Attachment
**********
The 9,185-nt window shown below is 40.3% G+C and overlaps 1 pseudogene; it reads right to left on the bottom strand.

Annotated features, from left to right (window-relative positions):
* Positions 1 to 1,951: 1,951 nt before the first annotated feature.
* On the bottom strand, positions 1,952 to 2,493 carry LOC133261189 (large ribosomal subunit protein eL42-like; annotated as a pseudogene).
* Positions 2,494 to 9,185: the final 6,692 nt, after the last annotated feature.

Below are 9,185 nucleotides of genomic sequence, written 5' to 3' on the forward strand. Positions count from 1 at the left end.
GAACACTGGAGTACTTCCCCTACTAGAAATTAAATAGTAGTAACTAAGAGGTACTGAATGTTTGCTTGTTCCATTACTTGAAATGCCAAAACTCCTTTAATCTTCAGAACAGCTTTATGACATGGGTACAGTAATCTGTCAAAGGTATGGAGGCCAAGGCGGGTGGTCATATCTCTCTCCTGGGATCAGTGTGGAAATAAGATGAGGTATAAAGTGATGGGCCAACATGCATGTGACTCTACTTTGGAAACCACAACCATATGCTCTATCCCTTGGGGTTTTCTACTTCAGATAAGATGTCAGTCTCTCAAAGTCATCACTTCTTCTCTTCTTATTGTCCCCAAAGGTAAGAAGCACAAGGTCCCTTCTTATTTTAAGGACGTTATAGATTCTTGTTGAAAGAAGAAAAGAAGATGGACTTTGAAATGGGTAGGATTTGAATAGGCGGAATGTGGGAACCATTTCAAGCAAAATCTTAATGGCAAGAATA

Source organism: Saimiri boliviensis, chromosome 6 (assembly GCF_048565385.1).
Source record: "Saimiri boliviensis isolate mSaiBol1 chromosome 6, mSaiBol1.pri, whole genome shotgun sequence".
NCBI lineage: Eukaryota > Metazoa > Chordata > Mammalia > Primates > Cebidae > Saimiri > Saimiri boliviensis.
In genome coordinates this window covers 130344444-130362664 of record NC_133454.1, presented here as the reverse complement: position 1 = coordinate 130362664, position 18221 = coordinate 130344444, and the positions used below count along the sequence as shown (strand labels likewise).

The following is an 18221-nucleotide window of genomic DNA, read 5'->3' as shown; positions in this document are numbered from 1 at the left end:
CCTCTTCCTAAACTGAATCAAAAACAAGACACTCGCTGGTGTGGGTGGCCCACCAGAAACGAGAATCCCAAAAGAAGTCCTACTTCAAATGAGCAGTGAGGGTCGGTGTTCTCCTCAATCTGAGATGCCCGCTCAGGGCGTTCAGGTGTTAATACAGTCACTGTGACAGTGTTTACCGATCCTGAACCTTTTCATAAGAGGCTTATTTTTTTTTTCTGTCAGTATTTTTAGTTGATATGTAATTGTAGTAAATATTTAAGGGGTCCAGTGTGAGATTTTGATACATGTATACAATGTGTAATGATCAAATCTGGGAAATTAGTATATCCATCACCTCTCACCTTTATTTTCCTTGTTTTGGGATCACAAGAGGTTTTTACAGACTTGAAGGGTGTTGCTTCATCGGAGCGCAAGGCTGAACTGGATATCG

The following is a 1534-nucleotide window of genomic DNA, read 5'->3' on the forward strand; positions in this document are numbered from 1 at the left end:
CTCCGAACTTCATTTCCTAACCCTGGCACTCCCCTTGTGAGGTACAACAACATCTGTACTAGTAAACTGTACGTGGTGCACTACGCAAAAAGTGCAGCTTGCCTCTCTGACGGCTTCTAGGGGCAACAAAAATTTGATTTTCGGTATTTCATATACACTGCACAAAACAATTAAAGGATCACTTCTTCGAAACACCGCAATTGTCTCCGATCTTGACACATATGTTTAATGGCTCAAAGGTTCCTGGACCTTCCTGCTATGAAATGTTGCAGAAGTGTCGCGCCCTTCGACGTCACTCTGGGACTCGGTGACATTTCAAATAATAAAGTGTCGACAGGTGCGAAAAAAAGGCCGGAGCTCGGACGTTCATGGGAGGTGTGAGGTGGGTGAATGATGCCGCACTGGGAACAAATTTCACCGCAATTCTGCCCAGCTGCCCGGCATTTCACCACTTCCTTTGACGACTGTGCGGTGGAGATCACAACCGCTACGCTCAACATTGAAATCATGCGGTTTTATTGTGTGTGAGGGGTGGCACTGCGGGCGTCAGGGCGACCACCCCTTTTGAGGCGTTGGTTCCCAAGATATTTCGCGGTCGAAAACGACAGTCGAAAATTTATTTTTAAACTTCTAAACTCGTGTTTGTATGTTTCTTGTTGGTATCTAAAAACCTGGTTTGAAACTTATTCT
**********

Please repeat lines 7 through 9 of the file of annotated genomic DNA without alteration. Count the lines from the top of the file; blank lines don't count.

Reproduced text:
GAACACTGGAGTACTTCCCCTACTAGAAATTAAATAGTAGTAACTAAGAGGTACTGAATGTTTGCTTGTTCCATTACTTGAAATGCCAAAACTCCTTTAATCTTCAGAACAGCTTTATGACATGGGTACAGTAATCTGTCAAAGGTATGGAGGCCAAGGCGGGTGGTCATATCTCTCTCCTGGGATCAGTGTGGAAATAAGATGAGGTATAAAGTGATGGGCCAACATGCATGTGACTCTACTTTGGAAACCACAACCATATGCTCTATCCCTTGGGGTTTTCTACTTCAGATAAGATGTCAGTCTCTCAAAGTCATCACTTCTTCTCTTCTTATTGTCCCCAAAGGTAAGAAGCACAAGGTCCCTTCTTATTTTAAGGACGTTATAGATTCTTGTTGAAAGAAGAAAAGAAGATGGACTTTGAAATGGGTAGGATTTGAATAGGCGGAATGTGGGAACCATTTCAAGCAAAATCTTAATGGCAAGAATA

Source organism: Saimiri boliviensis, chromosome 6 (assembly GCF_048565385.1).
Source record: "Saimiri boliviensis isolate mSaiBol1 chromosome 6, mSaiBol1.pri, whole genome shotgun sequence".